Erik Olin Wright on Real Utopias – Part 2

Picking up from where he left off in the first part of the interview, Erik Olin Wright, in this second part, focuses more on social transformations per se. More specifically, he distinguishes between three types of social transformations:

  • Ruptural transformations – “smash the capitalist state” – are radical departures through political confrontation such as revolutionary changes.
  • Interstitial transformations – “ignore the capitalist state” – refer to the finding of niches and cracks in the system where one can produce gradual and small-scale change (think community gardens or urban / roof agriculture, coops). There can be an anarchic element to this.
  • Symbiotic transformations – “use the capitalist state” – involve entering existing institutions to try to expand the domain of social empowerment and justice. This is the more social-democratic model.

Here again, these are ideal-types. One can find hybrid forms, especially mixes of interstitial and symbiotic transformations.

What are the potential obstacles to social transformations? Wright identifies three specific problems:

  • Time horizons, especially the time horizon of political engagement, the time horizon of scientific discoveries affecting our way of life (think dealing with the coming energy crisis and global climate change) and the time horizon for social change. These are three different time horizons that may conflict with each other, the first one being rather short-term (one’s lifetime), the second one middle-term and the third one long-term.
  • Fractured solidarities (and I would add, especially as incarnated in individualization, as conceptualized by Beck and Bauman), that is, the fragmentation of social classes along identity lines which contribute to divisions and competition, if not downright hostility.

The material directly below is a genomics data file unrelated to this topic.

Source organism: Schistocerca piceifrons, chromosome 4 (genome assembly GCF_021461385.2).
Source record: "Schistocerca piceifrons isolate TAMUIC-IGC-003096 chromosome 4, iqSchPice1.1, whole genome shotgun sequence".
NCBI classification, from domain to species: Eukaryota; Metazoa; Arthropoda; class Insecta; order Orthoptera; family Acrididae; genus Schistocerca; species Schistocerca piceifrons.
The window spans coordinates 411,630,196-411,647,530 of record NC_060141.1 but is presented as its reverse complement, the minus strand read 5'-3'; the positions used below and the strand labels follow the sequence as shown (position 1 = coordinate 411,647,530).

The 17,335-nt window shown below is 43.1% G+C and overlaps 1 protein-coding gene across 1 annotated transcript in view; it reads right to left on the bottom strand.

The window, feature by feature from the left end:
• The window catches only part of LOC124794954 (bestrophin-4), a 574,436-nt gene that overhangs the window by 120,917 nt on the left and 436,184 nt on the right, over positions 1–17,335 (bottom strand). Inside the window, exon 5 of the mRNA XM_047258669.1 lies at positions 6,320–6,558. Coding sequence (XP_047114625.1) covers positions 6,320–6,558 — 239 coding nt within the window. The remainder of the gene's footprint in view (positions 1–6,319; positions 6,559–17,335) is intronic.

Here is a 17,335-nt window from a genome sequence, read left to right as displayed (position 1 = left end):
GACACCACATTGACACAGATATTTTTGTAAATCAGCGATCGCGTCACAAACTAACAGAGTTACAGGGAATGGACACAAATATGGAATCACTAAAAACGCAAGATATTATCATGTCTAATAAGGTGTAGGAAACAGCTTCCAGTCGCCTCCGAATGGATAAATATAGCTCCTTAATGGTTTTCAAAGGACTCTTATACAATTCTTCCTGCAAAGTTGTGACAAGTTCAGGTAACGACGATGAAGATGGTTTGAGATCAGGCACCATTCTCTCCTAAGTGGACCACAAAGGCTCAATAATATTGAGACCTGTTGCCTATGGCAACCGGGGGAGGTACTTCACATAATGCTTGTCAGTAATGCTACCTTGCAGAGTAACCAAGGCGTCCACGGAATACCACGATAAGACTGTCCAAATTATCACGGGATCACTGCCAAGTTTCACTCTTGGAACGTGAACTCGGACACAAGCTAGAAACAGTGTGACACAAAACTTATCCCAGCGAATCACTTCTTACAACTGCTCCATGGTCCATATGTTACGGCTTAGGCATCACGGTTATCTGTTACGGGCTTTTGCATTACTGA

• Dealing with a hegemonic system: the global capitalist system is a hegemonic system, sustained by political and ideological forces. It is individually internalized and thoroughly embedded in our daily lives.

As a result of these three issues, which transformations have the most potential for success? Because of the hegemonic nature of the capitalist system, for Wright, ruptural transformations are pretty much out of the question (see how radical change in financial and health care institutions was instantly ruled out by the elites even though the critical context made such change politically possible, no, necessary). So, social transformations have a greater chance of success in their interstitial and symbiotic forms to advance social power (through some of the concrete measures mentioned in the first part of the interview).

“This means that strategies need to mainly revolve around combination of symbiotic and interstitial transformations. In these terms I think the a promising (“a” rather than “the most”) way to think about this is to see symbiotic transformations as specifically directed towards opening up more space for expanded interstitial transformations.  For example, solidarity funds are a way of reducing the geographical mobility of capital by increasing the social control over the allocation of investment funds directly to small and medium enterprises. State policy can facilitate the expansion of solidarity funds in all sorts of ways. This is symbiotic insofar as it helps revitalize local conditions of capital accumulation, but also interstitial, insofar as it allows civil society organizations to increase their role in the regulation of local and regional economies.  More generally, a wide range of public policies can be imagined which would strengthen what is broadly called the social economy or solidarity economy and create greater space for bottom-up initiatives of expanded social power.”

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